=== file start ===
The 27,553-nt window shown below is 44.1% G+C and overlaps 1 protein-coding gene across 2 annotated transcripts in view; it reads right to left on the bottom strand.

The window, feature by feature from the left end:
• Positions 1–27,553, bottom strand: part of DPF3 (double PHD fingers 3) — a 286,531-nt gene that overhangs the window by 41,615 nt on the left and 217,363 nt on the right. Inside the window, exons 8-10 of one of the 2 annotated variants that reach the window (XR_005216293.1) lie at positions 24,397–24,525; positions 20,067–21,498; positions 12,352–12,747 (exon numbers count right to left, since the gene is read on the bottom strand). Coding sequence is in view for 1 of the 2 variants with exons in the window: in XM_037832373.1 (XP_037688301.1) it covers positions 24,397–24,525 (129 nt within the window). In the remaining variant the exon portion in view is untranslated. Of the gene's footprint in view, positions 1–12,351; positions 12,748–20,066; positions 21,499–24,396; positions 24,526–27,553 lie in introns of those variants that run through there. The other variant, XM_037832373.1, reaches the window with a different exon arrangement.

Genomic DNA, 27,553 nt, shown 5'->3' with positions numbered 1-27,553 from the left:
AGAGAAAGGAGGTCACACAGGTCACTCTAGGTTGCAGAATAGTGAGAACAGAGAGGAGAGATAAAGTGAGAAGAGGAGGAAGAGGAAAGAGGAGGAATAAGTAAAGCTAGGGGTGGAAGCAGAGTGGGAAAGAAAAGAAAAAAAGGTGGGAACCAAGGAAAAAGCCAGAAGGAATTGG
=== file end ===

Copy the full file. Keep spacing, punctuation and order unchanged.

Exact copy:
The 27,553-nt window shown below is 44.1% G+C and overlaps 1 protein-coding gene across 2 annotated transcripts in view; it reads right to left on the bottom strand.

The window, feature by feature from the left end:
• Positions 1–27,553, bottom strand: part of DPF3 (double PHD fingers 3) — a 286,531-nt gene that overhangs the window by 41,615 nt on the left and 217,363 nt on the right. Inside the window, exons 8-10 of one of the 2 annotated variants that reach the window (XR_005216293.1) lie at positions 24,397–24,525; positions 20,067–21,498; positions 12,352–12,747 (exon numbers count right to left, since the gene is read on the bottom strand). Coding sequence is in view for 1 of the 2 variants with exons in the window: in XM_037832373.1 (XP_037688301.1) it covers positions 24,397–24,525 (129 nt within the window). In the remaining variant the exon portion in view is untranslated. Of the gene's footprint in view, positions 1–12,351; positions 12,748–20,066; positions 21,499–24,396; positions 24,526–27,553 lie in introns of those variants that run through there. The other variant, XM_037832373.1, reaches the window with a different exon arrangement.

Genomic DNA, 27,553 nt, shown 5'->3' with positions numbered 1-27,553 from the left:
AGAGAAAGGAGGTCACACAGGTCACTCTAGGTTGCAGAATAGTGAGAACAGAGAGGAGAGATAAAGTGAGAAGAGGAGGAAGAGGAAAGAGGAGGAATAAGTAAAGCTAGGGGTGGAAGCAGAGTGGGAAAGAAAAGAAAAAAAGGTGGGAACCAAGGAAAAAGCCAGAAGGAATTGG